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Ukraine President Petro Poroshenko In Washington To Meet President Trump


Ukraine's president is here in Washington on what appears to be a hastily arranged trip. He had only a brief encounter with President Trump, whose administration has been giving mixed signals on its policy toward the region. Ukrainians are nervous about President Trump's efforts to revive relations with Russia and want to make sure that won't come at their country's expense. Here's NPR's Michele Kelemen.

MICHELE KELEMEN, BYLINE: There clearly was a sense of urgency for the Ukrainians. Petro Poroshenko's official Twitter account says it was important that the Ukrainian president meet Trump before Russian President Vladimir Putin does. Trump and Putin are expected to see each other at an international gathering in Germany next month. But the White House didn't exactly roll out the red carpet for the Ukrainian president. Instead, Poroshenko met with Vice President Pence before a photo op in the Oval Office.


PRESIDENT DONALD TRUMP: It's a great honor to be with President Poroshenko of the Ukraine, a place that we've all been very much involved in. And you've been seeing it, and everybody's been reading about it.

KELEMEN: Poroshenko called the U.S. one of the most reliable partners for Ukraine. That's not how his government was feeling at the start of the Trump administration, though, says a former U.S. ambassador to Ukraine, Steven Pifer, now with the Brookings Institution. Pifer says Ukrainians were nervous about Trump who before becoming president suggested that he might recognize Russia's annexation of Crimea and ease the sanctions that were imposed on Russia in response to Russia's aggression in Ukraine.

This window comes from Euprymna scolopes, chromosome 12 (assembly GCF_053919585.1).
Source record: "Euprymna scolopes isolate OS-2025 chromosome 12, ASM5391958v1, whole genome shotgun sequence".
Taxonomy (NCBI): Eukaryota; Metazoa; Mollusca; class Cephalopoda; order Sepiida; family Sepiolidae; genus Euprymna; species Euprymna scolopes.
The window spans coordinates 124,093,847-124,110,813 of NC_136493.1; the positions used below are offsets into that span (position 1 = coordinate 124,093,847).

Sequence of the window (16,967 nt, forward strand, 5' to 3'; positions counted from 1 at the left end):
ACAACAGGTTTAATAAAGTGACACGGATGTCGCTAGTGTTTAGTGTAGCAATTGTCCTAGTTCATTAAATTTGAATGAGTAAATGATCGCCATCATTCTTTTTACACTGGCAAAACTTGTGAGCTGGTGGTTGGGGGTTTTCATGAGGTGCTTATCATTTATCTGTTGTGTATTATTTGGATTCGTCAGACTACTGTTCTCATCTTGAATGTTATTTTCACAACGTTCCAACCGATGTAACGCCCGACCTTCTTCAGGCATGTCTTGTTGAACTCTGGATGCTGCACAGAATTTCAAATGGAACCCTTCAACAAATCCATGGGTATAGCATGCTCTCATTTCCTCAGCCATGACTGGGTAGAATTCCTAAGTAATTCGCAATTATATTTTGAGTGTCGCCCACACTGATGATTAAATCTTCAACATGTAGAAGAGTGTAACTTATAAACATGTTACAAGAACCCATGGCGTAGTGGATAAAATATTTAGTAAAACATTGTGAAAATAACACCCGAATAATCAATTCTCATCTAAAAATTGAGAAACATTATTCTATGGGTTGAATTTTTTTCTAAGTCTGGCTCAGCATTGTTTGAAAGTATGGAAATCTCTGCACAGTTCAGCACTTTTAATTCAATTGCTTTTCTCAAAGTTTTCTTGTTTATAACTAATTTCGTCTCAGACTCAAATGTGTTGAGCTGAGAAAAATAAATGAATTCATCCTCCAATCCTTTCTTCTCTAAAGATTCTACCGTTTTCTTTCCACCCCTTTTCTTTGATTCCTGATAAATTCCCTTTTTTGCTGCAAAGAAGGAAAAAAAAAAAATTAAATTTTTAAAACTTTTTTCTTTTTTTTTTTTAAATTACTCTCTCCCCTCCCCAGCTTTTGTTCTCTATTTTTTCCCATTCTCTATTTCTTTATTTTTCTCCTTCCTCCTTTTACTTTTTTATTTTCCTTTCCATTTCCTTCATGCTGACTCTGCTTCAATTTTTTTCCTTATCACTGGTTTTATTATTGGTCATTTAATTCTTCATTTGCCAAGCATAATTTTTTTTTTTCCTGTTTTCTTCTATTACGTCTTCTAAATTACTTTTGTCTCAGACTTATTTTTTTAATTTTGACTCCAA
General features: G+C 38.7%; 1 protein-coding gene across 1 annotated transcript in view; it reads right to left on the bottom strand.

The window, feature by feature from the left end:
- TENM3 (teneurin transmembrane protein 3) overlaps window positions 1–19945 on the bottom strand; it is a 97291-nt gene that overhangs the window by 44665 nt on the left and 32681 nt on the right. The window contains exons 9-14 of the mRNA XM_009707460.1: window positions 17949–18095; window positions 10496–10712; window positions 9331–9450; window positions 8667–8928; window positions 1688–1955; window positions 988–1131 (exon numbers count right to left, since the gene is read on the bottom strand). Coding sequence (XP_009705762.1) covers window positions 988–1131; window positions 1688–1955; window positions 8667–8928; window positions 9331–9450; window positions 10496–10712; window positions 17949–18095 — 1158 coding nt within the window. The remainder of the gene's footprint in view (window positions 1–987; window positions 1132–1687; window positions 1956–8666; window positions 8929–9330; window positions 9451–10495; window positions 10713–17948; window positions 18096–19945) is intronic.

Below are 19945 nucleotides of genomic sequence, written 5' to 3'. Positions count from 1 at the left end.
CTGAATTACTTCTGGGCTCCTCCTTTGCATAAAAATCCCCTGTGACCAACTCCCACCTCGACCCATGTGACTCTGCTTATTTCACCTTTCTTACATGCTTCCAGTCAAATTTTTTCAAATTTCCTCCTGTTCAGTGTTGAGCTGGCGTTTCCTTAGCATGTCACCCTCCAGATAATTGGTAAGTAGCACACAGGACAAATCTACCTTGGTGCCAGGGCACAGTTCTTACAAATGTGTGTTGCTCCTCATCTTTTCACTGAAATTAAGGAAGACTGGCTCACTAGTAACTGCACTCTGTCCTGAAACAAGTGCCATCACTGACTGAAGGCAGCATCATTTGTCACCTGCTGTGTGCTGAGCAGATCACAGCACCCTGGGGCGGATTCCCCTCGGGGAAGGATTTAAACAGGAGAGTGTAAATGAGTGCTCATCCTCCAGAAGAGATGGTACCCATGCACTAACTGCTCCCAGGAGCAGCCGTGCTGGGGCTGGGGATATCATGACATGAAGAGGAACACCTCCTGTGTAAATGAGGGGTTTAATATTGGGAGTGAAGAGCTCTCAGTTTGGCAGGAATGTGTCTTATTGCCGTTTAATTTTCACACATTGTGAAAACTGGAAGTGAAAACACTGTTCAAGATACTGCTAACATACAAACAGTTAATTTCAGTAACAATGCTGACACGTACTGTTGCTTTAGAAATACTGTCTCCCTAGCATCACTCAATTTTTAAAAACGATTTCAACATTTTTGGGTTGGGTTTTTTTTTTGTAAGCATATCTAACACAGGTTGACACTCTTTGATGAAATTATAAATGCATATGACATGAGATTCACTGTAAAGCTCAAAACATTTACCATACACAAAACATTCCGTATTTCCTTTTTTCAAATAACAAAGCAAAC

STEVEN PIFER: Ukrainians are probably feeling more reassured than certainly was the case back in November, December when they were looking at some of the things that candidate Trump had said and had big worries that Ukraine might be thrown under the bus in pursuit of a better relationship with Russia.

KELEMEN: There are still worries, though. Last week, Secretary of State Rex Tillerson raised eyebrows in Congress by suggesting that the administration is not wedded to an internationally negotiated peace plan for Eastern Ukraine, the so-called Minsk agreement.


REX TILLERSON: I wouldn't want to have ourselves handcuffed to Minsk if it turns out the parties decide to settle this through a different agreement.

KELEMEN: Today his spokesperson, Heather Nauert, said the secretary is still committed to the goals of the agreement, a ceasefire and an end to Russia's support for separatists in Eastern Ukraine.


HEATHER NAUERT: That hasn't changed. The only thing that's new about this is the secretary - and I mentioned a minute ago - likes results. So we, the United States, has stood by, and we have watched very little happened with regard to the Minsk agreement.

KELEMEN: As Petro Poroshenko arrived here in Washington, the Treasury Department announced it's adding more names to a sanctions list that it says will stay in effect until Russia abides by the Minsk agreement. Ambassador Pifer says that sends a couple of messages.

PIFER: It was a nice scene setter for Poroshenko's visit to the White House, but it's also part of an effort I believe by the White House to persuade the Congress that congressionally mandated sanctions are not necessary.

KELEMEN: Lawmakers are trying to ramp up sanctions on Russia fearing the White House will let up the pressure on Moscow. Michele Kelemen, NPR News, the State Department.

(SOUNDBITE OF TINA BROOKS' "STREET SINGER") Transcript provided by NPR, Copyright NPR.

Michele Kelemen has been with NPR for two decades, starting as NPR's Moscow bureau chief and now covering the State Department and Washington's diplomatic corps. Her reports can be heard on all NPR News programs, including Morning Edition and All Things Considered.